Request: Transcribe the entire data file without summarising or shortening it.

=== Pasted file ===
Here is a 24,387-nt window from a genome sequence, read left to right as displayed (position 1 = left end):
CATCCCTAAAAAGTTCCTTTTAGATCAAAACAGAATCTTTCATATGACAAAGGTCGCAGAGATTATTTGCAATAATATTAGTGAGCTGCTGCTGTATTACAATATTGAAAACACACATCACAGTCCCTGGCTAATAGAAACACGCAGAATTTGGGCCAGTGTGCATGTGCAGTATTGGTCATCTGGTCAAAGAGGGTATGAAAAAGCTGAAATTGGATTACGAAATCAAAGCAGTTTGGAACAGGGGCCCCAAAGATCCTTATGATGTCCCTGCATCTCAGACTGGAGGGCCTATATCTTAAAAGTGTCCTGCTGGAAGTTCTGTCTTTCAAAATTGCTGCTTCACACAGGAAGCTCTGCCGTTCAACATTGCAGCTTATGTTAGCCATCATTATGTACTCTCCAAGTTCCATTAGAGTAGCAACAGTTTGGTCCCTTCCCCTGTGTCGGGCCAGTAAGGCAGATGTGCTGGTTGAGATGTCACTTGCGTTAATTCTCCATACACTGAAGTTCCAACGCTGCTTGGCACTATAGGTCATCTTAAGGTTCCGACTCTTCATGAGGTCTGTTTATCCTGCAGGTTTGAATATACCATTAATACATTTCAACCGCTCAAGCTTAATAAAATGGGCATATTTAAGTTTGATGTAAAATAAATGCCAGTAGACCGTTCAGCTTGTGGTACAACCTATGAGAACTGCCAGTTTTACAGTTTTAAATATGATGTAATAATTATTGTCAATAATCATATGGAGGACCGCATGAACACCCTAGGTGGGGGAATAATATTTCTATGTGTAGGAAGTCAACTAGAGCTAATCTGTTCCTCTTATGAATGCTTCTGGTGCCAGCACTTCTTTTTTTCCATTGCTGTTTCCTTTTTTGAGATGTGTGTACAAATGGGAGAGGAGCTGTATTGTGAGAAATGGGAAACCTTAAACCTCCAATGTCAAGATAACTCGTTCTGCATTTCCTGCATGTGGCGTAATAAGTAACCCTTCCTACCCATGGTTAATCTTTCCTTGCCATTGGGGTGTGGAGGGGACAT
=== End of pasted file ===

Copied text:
Here is a 24,387-nt window from a genome sequence, read left to right as displayed (position 1 = left end):
CATCCCTAAAAAGTTCCTTTTAGATCAAAACAGAATCTTTCATATGACAAAGGTCGCAGAGATTATTTGCAATAATATTAGTGAGCTGCTGCTGTATTACAATATTGAAAACACACATCACAGTCCCTGGCTAATAGAAACACGCAGAATTTGGGCCAGTGTGCATGTGCAGTATTGGTCATCTGGTCAAAGAGGGTATGAAAAAGCTGAAATTGGATTACGAAATCAAAGCAGTTTGGAACAGGGGCCCCAAAGATCCTTATGATGTCCCTGCATCTCAGACTGGAGGGCCTATATCTTAAAAGTGTCCTGCTGGAAGTTCTGTCTTTCAAAATTGCTGCTTCACACAGGAAGCTCTGCCGTTCAACATTGCAGCTTATGTTAGCCATCATTATGTACTCTCCAAGTTCCATTAGAGTAGCAACAGTTTGGTCCCTTCCCCTGTGTCGGGCCAGTAAGGCAGATGTGCTGGTTGAGATGTCACTTGCGTTAATTCTCCATACACTGAAGTTCCAACGCTGCTTGGCACTATAGGTCATCTTAAGGTTCCGACTCTTCATGAGGTCTGTTTATCCTGCAGGTTTGAATATACCATTAATACATTTCAACCGCTCAAGCTTAATAAAATGGGCATATTTAAGTTTGATGTAAAATAAATGCCAGTAGACCGTTCAGCTTGTGGTACAACCTATGAGAACTGCCAGTTTTACAGTTTTAAATATGATGTAATAATTATTGTCAATAATCATATGGAGGACCGCATGAACACCCTAGGTGGGGGAATAATATTTCTATGTGTAGGAAGTCAACTAGAGCTAATCTGTTCCTCTTATGAATGCTTCTGGTGCCAGCACTTCTTTTTTTCCATTGCTGTTTCCTTTTTTGAGATGTGTGTACAAATGGGAGAGGAGCTGTATTGTGAGAAATGGGAAACCTTAAACCTCCAATGTCAAGATAACTCGTTCTGCATTTCCTGCATGTGGCGTAATAAGTAACCCTTCCTACCCATGGTTAATCTTTCCTTGCCATTGGGGTGTGGAGGGGACAT